The Uniqlo vending machine in San Francisco Airport made headlines last week after one Twitter user noticed it sold packable vests, a staple part of the non-fashion style the city is known for.
After making $10k in sales per month, the machine has been decommissioned. The vending machine has been re-fabbed as a 22 square foot studio apartment for the below-market rate of $2,200 per month.
A statement from Uniqlo provided some clarity to this novel decision:
“Upon the online outrage, calls for comment, and tens of thousands of dollars in monthly sales, we did some soul-searching. We found selling vests at San Francisco Airport to be a predatory practice, given its population is unaware they are allowed to wear anything else. Instead, we will rent our vending machine to Jed, where he will live.”
Jed, when reached for comment, was incredibly excited about his new micro-abode. A 32 year-old self-styled “crypto VC”, he found the accommodations to be “extremely adequate” and “worth the short walk to my weekly commuter flights, especially while hungover.” Though the apartment is small, it is located near a restroom, bar, several restaurants, and a daily flight to Boise, Idaho.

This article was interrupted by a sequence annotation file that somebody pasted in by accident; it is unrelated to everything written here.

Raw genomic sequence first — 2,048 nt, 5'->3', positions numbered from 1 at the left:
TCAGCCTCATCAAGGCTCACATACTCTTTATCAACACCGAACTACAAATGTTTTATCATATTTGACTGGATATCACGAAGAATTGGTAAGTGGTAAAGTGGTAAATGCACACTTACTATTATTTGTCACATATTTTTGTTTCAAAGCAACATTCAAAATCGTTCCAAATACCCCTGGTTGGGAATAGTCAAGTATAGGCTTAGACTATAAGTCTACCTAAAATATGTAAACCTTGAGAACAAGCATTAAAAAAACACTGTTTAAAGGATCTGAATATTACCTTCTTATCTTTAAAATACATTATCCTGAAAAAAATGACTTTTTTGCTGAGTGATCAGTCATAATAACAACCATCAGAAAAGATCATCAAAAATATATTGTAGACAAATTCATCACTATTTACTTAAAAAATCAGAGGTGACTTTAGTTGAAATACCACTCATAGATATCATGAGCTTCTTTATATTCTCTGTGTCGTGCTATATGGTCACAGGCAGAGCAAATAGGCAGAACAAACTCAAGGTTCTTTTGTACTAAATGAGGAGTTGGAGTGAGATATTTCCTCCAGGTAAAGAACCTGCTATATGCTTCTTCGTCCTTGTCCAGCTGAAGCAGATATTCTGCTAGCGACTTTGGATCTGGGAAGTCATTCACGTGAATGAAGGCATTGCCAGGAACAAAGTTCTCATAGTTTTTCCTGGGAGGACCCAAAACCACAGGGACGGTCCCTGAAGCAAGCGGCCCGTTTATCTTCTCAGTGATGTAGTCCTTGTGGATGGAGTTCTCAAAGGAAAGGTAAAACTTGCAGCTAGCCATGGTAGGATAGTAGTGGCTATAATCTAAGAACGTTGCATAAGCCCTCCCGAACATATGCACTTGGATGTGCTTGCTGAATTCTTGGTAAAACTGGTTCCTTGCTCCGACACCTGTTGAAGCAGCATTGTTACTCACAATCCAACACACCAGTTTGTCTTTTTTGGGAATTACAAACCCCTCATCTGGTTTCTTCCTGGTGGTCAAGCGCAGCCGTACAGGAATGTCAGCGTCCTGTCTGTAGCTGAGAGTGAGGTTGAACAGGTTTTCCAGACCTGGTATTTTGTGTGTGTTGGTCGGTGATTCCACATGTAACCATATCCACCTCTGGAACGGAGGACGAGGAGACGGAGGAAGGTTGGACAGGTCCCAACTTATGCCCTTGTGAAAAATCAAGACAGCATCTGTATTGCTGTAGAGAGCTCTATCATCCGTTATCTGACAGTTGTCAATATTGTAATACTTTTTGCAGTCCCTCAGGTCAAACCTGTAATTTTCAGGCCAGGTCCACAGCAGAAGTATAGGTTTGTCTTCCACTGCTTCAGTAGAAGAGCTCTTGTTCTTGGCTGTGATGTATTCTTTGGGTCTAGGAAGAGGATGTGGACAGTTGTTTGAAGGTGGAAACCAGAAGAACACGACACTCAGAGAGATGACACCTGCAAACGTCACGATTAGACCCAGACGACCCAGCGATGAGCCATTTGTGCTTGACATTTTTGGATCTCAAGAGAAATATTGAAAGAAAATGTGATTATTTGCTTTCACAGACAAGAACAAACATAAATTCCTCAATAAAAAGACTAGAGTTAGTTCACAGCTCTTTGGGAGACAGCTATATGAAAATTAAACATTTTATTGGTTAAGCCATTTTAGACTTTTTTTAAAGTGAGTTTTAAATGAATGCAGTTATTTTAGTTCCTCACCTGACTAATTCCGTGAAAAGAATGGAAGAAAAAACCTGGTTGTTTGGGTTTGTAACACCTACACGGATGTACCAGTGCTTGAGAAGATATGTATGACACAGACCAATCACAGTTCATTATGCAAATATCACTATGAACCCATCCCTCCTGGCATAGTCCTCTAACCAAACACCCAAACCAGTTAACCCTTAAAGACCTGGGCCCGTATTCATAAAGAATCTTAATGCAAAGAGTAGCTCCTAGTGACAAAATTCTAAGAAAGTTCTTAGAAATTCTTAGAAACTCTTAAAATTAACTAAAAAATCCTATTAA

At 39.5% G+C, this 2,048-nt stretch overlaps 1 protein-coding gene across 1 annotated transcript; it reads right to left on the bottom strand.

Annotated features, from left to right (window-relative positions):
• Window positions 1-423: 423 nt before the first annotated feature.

“Airport food and drink is pretty expensive, but I’m saving money by living here, so I don’t mind splurging,” said Jed, who previously rented a $3,600 studio apartment in San Francisco’s Marina district, which he says was “almost twice as big.” The only downside, Jed noted, was a constant flurry of knocking from impatient travelers hoping to buy a vest.
Several SFO travelers have voiced complaints about the recent vest shortage in the airport, a convenience they’d come to expect during their journeys. Despite the vending machine being only a year old, it was already a necessity.
One concerned traveler asked, “What am I supposed to do if I arrive at SFO without a vest? More likely, what if I already have a vest, but it gets dirty?”
While the traveler’s anxieties may seem unwarranted, some scientists have attributed having therapeutic effects to the vest, like the calming sweater for dogs. Others have credited the vest as the symbolic armor needed to pitch and fund companies with no regard for ROI or sustainability, making it the must-have clothing item.
San Francisco Airport officials said they were unaware of a man living in a vending machine, but would investigate the situation immediately.
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